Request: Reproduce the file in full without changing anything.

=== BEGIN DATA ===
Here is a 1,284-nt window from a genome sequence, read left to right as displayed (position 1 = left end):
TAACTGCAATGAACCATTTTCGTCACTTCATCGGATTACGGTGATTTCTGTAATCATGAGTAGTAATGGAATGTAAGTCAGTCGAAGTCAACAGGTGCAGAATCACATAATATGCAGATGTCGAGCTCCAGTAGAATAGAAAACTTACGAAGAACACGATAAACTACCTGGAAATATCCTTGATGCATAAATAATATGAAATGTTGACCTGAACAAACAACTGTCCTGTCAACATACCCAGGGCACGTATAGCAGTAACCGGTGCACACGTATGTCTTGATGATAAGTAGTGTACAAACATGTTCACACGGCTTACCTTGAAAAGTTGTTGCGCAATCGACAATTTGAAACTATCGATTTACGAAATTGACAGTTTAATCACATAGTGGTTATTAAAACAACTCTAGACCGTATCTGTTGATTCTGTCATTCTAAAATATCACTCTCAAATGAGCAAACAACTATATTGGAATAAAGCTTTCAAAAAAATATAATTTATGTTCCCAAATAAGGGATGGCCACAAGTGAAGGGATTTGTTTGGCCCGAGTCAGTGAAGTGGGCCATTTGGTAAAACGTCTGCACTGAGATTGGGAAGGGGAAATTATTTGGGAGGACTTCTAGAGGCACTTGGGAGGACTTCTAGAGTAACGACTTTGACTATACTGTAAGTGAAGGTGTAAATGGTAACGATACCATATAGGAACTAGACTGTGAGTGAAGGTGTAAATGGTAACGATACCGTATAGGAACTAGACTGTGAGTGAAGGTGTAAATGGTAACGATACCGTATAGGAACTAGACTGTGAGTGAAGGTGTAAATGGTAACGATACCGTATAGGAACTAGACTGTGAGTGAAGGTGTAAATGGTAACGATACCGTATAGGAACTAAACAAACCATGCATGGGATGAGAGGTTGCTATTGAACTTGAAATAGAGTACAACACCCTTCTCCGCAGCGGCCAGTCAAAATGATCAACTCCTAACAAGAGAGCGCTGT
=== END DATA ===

Here is a 1,284-nt window from a genome sequence, read left to right as displayed (position 1 = left end):
TAACTGCAATGAACCATTTTCGTCACTTCATCGGATTACGGTGATTTCTGTAATCATGAGTAGTAATGGAATGTAAGTCAGTCGAAGTCAACAGGTGCAGAATCACATAATATGCAGATGTCGAGCTCCAGTAGAATAGAAAACTTACGAAGAACACGATAAACTACCTGGAAATATCCTTGATGCATAAATAATATGAAATGTTGACCTGAACAAACAACTGTCCTGTCAACATACCCAGGGCACGTATAGCAGTAACCGGTGCACACGTATGTCTTGATGATAAGTAGTGTACAAACATGTTCACACGGCTTACCTTGAAAAGTTGTTGCGCAATCGACAATTTGAAACTATCGATTTACGAAATTGACAGTTTAATCACATAGTGGTTATTAAAACAACTCTAGACCGTATCTGTTGATTCTGTCATTCTAAAATATCACTCTCAAATGAGCAAACAACTATATTGGAATAAAGCTTTCAAAAAAATATAATTTATGTTCCCAAATAAGGGATGGCCACAAGTGAAGGGATTTGTTTGGCCCGAGTCAGTGAAGTGGGCCATTTGGTAAAACGTCTGCACTGAGATTGGGAAGGGGAAATTATTTGGGAGGACTTCTAGAGGCACTTGGGAGGACTTCTAGAGTAACGACTTTGACTATACTGTAAGTGAAGGTGTAAATGGTAACGATACCATATAGGAACTAGACTGTGAGTGAAGGTGTAAATGGTAACGATACCGTATAGGAACTAGACTGTGAGTGAAGGTGTAAATGGTAACGATACCGTATAGGAACTAGACTGTGAGTGAAGGTGTAAATGGTAACGATACCGTATAGGAACTAGACTGTGAGTGAAGGTGTAAATGGTAACGATACCGTATAGGAACTAAACAAACCATGCATGGGATGAGAGGTTGCTATTGAACTTGAAATAGAGTACAACACCCTTCTCCGCAGCGGCCAGTCAAAATGATCAACTCCTAACAAGAGAGCGCTGT